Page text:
[ View the story "NYPD alters access to local crime data" on Storify] NYPD alters access to local crime data NYPD orders all local precincts to stop giving out crime information, debuts interactive crime map. What do the dual moves mean for NYPD transparency?
AJAMStream· Mon, Dec 09 2013 17:46:53 The end of neighborhood crime blotters?
The NYPD's restriction of media access to local crime information comes in response to a
by journalists for the NYPD to make its local crime reports available and uniform across all precincts. Prior to the change, the majority of precincts allowed journalists access to forms detailing crimes and complaints. Rather than extend access to include all precincts, the NYPD issued a directive to precinct commanders that
, “Any requests by media to view complaint reports be referred to the office of the Deputy Commissioner For Public Information.”
The policy change was first discovered by
, a blog that publishes a weekly crime blotter for Brooklyn's Fort Greene and Clinton Hill neighborhoods. The Nabe described its process for publishing its crime blotter, which will be discontinued under the new rules:
Every Wednesday morning, a reporter from The Nabe visits the 88th Precinct and is handed forms outlining the previous week’s felony crime reports, which includes information on all murder, rape, assault, robbery, burglary or theft of property in the precinct. The reporter copies down the information, asks the officers lingering questions from the reports and writes up the crime blotter post. This will no longer be allowed.thenabe.me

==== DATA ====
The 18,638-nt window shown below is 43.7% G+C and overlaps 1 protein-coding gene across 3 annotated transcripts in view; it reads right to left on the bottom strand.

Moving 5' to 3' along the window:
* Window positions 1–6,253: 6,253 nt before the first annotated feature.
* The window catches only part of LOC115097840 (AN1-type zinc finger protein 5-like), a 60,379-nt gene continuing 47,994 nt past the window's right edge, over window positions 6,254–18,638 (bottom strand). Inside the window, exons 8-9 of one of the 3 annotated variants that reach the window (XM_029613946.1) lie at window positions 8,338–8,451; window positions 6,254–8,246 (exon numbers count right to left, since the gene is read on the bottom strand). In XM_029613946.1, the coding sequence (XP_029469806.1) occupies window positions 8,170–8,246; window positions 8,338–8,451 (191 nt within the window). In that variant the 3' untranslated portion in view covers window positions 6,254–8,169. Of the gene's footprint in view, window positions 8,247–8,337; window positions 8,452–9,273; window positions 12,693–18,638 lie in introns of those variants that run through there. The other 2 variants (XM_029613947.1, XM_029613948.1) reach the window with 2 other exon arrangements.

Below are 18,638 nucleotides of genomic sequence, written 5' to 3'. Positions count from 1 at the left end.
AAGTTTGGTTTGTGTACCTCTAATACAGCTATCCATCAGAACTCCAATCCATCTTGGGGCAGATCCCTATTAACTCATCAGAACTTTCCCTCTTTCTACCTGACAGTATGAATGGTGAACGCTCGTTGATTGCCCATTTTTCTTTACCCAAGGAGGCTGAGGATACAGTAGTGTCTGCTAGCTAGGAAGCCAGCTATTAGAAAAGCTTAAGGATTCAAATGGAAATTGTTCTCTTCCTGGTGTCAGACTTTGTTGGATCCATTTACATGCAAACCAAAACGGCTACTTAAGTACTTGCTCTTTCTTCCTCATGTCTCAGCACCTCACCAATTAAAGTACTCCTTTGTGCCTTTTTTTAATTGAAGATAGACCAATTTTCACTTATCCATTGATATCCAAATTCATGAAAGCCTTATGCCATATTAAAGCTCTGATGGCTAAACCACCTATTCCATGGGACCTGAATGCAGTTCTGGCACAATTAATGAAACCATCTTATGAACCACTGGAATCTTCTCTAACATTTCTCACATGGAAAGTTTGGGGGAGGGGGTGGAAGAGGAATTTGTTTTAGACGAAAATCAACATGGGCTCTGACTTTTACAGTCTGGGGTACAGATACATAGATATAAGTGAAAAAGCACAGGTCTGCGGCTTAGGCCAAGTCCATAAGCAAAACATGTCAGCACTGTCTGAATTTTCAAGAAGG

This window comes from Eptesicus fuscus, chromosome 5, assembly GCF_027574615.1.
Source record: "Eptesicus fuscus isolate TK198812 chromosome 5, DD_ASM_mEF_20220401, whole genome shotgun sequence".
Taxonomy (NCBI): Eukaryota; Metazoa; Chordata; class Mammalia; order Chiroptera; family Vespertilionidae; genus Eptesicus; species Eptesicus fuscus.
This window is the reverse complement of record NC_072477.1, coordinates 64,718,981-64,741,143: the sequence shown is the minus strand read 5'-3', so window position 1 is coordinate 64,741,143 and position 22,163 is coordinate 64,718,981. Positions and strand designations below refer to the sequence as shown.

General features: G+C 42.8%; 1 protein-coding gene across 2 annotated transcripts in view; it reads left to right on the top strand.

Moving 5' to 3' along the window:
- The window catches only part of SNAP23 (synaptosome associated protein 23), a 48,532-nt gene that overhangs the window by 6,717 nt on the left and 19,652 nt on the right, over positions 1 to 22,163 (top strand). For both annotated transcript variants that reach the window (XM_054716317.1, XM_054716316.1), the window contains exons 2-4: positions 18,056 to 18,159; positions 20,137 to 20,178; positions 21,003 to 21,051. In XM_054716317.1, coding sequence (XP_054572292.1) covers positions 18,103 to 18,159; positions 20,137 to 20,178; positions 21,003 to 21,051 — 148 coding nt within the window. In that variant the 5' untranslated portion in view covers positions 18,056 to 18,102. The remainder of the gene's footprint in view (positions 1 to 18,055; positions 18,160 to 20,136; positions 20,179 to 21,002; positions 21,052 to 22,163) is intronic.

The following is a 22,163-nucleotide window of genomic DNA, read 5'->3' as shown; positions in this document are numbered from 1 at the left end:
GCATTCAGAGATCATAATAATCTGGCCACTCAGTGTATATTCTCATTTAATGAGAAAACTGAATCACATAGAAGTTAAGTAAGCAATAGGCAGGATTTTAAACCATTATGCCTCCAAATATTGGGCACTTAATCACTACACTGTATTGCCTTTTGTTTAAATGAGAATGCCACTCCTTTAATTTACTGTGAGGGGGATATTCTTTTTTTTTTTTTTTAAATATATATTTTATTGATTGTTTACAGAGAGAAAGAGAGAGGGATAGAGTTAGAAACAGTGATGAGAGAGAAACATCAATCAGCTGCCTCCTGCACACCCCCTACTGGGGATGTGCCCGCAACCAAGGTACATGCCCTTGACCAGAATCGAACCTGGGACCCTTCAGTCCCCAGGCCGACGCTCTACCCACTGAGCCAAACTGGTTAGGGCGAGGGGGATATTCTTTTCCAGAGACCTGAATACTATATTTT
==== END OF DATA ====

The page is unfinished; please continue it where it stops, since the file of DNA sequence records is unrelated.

The move by the NYPD has left many residents and local reporters wondering how they will be able to access local crime information with the same level of detail and timeliness. The centralization of local crime information represents a major
in the role the DCPI, which generally only disseminates information about high-profile crimes of citywide interest. In the past, it has not been a source of information about crimes such a burglaries or muggings that residents living in close proximity may want to know about in detail.
A source told the news site
, “DCPI is a small unit, so I don't know how they're going to handle it." Reporters could conceivably obtain the local precinct complaint reports by filing Freedom of Information Law (FOIL) requests, but such requests
take up to 60 days to process.
In a statement to The Stream, the NYPD said the move will not result in any policy changes at the DCPI office, whose procedures "have been in place for decades." The statement noted that media can "go through DCPI to get information or to set upmeetings with their local precincts regarding crime and safety information." The NYPD did not respond to question about whether local complaint reports would be available through DCPI in the same format previously available through many local precincts.
The NYPD also stressed the need to safeguard information contained in many complainant reports, writing, "Complainant reports contain confidential information that could jeopardize the safety of a witness or compromise an ongoing investigation. It is essential that we safeguard ongoing investigations and the identity of victims of crimes and other information."
The NYPD's crime map: How useful is it?
Sunday, the NYPD heralded its creation of an interactive crime map that provides data on felony crime occurrences for 2012 and 2013.
"This administration has relied on data to drive its crime fighting," said NYPD Commissioner Ray Kelly, "and this map helps enhance New Yorkers’ and researchers’ understanding of where felony and violent crime persists."